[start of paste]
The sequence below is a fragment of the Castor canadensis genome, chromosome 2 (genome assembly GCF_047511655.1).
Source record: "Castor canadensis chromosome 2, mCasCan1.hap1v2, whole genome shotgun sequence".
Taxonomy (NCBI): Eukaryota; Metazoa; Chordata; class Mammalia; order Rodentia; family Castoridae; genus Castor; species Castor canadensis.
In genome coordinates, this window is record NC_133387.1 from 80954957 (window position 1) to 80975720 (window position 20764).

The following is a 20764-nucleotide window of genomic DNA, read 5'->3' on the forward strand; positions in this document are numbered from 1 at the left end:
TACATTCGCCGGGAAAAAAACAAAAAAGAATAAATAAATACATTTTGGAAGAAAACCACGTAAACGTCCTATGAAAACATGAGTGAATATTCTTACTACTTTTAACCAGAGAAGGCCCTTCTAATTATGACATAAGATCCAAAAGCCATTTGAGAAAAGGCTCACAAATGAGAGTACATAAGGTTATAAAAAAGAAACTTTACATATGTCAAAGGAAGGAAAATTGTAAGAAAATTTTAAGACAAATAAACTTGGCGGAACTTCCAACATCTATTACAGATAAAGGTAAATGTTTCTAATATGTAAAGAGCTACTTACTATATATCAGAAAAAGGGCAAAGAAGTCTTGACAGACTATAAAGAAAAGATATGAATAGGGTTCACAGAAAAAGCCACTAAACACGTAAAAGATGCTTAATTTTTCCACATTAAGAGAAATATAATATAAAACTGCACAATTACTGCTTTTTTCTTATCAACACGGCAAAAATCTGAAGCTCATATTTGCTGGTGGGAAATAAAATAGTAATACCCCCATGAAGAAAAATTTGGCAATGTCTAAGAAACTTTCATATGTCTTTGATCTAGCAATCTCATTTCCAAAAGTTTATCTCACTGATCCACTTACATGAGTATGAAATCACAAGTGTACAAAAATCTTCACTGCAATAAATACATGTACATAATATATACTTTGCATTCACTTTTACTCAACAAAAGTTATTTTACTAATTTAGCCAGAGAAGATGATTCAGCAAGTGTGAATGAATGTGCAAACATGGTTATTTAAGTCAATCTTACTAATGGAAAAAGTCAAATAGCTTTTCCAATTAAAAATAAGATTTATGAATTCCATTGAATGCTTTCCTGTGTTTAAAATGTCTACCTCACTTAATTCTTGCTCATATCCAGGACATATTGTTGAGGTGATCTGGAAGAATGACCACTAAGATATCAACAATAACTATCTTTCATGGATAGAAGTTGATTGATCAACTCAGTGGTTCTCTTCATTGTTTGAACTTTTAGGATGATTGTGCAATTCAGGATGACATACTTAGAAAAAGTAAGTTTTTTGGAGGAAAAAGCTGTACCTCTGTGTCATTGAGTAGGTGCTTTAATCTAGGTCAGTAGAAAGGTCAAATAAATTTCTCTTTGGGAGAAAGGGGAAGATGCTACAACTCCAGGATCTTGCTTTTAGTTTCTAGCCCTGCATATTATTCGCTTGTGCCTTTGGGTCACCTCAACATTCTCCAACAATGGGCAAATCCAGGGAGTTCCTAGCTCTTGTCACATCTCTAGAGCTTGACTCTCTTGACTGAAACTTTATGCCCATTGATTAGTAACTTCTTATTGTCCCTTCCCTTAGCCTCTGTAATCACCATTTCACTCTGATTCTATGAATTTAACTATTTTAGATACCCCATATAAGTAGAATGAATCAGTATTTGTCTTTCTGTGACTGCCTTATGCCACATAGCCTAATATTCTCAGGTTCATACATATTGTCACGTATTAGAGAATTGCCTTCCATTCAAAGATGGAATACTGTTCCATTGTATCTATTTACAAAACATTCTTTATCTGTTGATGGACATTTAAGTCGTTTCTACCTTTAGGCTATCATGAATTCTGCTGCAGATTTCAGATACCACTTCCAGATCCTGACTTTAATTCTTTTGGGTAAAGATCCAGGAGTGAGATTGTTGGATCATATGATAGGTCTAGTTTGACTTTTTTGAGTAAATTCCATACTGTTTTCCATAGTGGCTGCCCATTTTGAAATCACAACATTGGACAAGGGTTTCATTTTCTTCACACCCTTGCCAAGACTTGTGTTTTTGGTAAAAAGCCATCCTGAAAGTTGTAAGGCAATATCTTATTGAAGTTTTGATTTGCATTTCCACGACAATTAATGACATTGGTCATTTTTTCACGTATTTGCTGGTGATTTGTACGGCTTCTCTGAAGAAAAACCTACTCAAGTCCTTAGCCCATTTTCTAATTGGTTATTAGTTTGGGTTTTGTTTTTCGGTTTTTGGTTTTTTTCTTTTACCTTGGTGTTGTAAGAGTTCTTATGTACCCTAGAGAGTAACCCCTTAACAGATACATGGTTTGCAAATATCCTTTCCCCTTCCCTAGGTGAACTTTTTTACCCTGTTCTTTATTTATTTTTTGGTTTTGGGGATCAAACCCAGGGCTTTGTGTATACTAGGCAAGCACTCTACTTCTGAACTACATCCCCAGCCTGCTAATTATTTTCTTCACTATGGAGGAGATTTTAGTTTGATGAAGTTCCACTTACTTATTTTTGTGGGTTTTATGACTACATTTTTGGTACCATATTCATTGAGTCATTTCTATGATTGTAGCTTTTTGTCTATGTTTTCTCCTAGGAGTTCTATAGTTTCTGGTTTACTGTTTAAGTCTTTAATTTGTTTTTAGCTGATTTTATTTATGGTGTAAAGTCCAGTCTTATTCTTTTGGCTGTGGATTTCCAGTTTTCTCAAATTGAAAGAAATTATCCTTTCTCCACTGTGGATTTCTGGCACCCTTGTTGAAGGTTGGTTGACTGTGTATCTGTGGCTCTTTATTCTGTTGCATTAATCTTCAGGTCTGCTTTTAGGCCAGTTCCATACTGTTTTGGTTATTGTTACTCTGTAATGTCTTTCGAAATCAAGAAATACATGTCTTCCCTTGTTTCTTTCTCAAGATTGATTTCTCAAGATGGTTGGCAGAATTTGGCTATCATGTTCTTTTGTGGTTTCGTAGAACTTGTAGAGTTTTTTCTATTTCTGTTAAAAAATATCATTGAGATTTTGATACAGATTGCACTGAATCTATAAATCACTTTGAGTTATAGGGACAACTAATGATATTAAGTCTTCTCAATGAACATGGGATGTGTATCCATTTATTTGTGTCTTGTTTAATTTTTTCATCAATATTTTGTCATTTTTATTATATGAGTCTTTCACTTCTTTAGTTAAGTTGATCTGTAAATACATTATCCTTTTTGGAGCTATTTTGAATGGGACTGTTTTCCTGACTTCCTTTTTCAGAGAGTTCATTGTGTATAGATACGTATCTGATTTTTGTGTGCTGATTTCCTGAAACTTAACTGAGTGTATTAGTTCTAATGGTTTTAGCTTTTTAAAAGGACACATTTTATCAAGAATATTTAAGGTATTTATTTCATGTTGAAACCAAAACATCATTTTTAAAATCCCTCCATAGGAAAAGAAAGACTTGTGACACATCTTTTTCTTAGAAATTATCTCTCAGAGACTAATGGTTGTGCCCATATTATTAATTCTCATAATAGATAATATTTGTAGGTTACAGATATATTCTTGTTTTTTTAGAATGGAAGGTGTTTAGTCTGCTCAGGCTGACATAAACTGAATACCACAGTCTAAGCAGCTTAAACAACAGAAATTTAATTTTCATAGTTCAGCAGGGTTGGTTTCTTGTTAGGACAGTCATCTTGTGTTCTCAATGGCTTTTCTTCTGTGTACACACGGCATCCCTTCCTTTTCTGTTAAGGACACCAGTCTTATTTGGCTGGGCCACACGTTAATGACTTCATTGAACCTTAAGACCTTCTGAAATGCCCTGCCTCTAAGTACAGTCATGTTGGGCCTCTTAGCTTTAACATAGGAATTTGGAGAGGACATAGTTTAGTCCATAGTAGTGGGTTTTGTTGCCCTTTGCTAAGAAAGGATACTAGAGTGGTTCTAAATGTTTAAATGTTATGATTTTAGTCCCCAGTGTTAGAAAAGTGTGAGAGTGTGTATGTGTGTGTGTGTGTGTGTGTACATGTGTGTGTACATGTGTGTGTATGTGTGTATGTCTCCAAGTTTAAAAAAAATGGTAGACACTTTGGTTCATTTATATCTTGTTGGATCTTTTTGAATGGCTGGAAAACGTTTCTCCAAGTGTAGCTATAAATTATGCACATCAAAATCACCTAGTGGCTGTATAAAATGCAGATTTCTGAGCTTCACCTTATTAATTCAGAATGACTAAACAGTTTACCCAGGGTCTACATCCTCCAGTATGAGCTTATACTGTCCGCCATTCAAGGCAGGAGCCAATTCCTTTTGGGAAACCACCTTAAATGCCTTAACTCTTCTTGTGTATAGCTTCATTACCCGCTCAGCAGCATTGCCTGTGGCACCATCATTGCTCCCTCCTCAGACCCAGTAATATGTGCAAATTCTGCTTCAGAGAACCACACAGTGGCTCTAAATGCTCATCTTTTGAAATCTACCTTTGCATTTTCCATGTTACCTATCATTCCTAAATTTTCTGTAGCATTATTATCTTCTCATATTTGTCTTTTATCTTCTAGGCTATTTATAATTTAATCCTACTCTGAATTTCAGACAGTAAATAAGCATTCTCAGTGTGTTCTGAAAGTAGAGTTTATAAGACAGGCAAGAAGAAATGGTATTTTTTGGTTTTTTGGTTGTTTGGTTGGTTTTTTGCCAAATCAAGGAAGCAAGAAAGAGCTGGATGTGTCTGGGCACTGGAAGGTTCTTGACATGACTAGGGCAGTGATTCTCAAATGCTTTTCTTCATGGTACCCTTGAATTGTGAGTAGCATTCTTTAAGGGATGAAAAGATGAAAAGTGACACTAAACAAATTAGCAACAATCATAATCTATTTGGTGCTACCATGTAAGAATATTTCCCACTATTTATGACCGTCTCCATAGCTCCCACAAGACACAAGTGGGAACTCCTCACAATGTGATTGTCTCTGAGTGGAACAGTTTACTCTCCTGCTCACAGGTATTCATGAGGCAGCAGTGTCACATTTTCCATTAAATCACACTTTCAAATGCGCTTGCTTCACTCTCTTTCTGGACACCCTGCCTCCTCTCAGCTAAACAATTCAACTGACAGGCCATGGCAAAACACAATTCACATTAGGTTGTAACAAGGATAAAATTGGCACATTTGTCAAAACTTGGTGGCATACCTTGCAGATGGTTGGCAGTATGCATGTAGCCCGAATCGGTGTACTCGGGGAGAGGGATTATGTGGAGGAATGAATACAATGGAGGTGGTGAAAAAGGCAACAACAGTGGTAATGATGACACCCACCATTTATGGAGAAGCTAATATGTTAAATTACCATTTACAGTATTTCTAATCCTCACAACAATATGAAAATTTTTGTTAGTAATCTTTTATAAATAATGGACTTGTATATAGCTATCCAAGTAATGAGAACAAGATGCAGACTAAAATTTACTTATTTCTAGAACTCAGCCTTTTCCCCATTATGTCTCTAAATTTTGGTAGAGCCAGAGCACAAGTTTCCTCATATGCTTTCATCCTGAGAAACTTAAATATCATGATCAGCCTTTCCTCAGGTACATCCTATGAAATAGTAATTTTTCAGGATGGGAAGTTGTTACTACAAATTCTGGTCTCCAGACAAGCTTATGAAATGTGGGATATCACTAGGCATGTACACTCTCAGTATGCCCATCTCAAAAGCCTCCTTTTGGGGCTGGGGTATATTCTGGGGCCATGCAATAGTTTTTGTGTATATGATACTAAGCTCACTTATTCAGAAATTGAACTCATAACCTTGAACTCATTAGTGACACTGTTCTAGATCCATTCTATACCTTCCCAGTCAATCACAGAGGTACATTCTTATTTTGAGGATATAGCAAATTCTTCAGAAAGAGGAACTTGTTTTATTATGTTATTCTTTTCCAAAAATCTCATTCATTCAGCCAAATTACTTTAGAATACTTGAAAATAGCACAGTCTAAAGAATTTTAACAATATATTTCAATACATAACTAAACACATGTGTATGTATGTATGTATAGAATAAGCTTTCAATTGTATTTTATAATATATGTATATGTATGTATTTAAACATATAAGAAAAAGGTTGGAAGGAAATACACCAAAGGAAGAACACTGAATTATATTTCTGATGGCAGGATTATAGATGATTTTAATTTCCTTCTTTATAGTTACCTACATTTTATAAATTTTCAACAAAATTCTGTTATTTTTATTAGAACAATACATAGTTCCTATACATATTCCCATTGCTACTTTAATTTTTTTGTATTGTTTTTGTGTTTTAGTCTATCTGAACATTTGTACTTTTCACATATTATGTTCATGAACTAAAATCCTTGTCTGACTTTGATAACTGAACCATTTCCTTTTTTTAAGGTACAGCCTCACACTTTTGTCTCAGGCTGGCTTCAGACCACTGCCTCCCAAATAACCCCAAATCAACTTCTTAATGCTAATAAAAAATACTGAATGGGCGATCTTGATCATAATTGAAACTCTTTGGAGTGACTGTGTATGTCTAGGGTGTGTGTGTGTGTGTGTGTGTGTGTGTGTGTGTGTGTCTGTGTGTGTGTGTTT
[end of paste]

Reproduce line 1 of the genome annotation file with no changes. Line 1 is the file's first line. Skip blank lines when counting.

The sequence below is a fragment of the Castor canadensis genome, chromosome 2 (genome assembly GCF_047511655.1).